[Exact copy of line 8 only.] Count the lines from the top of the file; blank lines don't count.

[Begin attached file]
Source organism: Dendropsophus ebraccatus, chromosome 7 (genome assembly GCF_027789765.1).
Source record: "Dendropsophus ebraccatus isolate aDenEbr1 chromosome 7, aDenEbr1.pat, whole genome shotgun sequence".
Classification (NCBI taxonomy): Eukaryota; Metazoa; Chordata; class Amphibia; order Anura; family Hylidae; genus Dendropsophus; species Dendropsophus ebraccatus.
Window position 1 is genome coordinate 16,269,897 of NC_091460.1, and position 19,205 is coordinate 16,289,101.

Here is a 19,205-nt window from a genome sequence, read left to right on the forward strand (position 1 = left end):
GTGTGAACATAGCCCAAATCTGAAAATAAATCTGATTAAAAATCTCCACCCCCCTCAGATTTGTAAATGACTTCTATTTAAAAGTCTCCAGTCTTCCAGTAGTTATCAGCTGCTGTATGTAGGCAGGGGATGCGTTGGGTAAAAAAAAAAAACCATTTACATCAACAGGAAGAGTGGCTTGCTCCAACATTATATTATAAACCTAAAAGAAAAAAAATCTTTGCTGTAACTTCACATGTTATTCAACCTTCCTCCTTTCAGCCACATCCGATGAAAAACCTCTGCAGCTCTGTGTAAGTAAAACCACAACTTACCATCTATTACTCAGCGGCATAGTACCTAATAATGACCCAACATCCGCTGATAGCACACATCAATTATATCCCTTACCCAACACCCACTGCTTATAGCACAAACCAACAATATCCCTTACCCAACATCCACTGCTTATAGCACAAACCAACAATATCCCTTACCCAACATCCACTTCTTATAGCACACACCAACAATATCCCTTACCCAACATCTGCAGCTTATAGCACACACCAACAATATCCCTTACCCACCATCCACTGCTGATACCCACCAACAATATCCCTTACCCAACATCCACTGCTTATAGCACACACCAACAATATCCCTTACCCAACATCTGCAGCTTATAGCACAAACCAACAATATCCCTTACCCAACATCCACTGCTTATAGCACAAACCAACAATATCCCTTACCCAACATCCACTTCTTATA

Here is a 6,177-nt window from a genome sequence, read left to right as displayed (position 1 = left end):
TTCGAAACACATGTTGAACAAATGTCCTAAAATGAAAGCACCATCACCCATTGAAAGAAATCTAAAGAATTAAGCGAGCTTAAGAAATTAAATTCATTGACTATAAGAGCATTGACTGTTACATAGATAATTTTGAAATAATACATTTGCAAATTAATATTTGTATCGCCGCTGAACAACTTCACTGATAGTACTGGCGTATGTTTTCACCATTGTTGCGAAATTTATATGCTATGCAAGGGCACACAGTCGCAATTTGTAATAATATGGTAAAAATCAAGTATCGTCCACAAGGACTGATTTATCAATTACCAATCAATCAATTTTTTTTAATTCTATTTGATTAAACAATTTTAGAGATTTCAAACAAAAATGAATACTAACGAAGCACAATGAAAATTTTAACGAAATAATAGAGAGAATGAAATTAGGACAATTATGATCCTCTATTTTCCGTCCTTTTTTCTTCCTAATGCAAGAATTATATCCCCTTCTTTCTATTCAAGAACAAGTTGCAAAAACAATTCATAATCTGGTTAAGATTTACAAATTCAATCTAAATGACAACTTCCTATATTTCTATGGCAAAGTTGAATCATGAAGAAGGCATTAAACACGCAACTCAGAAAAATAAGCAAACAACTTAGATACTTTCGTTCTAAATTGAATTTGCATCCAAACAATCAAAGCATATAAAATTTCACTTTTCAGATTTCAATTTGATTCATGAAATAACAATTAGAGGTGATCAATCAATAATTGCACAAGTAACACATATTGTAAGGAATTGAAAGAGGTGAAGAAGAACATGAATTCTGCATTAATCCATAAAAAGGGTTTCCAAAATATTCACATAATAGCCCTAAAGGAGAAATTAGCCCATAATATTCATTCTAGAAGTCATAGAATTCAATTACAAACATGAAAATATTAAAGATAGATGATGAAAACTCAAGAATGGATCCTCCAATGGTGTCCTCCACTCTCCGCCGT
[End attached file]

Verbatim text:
TTCGAAACACATGTTGAACAAATGTCCTAAAATGAAAGCACCATCACCCATTGAAAGAAATCTAAAGAATTAAGCGAGCTTAAGAAATTAAATTCATTGACTATAAGAGCATTGACTGTTACATAGATAATTTTGAAATAATACATTTGCAAATTAATATTTGTATCGCCGCTGAACAACTTCACTGATAGTACTGGCGTATGTTTTCACCATTGTTGCGAAATTTATATGCTATGCAAGGGCACACAGTCGCAATTTGTAATAATATGGTAAAAATCAAGTATCGTCCACAAGGACTGATTTATCAATTACCAATCAATCAATTTTTTTTAATTCTATTTGATTAAACAATTTTAGAGATTTCAAACAAAAATGAATACTAACGAAGCACAATGAAAATTTTAACGAAATAATAGAGAGAATGAAATTAGGACAATTATGATCCTCTATTTTCCGTCCTTTTTTCTTCCTAATGCAAGAATTATATCCCCTTCTTTCTATTCAAGAACAAGTTGCAAAAACAATTCATAATCTGGTTAAGATTTACAAATTCAATCTAAATGACAACTTCCTATATTTCTATGGCAAAGTTGAATCATGAAGAAGGCATTAAACACGCAACTCAGAAAAATAAGCAAACAACTTAGATACTTTCGTTCTAAATTGAATTTGCATCCAAACAATCAAAGCATATAAAATTTCACTTTTCAGATTTCAATTTGATTCATGAAATAACAATTAGAGGTGATCAATCAATAATTGCACAAGTAACACATATTGTAAGGAATTGAAAGAGGTGAAGAAGAACATGAATTCTGCATTAATCCATAAAAAGGGTTTCCAAAATATTCACATAATAGCCCTAAAGGAGAAATTAGCCCATAATATTCATTCTAGAAGTCATAGAATTCAATTACAAACATGAAAATATTAAAGATAGATGATGAAAACTCAAGAATGGATCCTCCAATGGTGTCCTCCACTCTCCGCCGT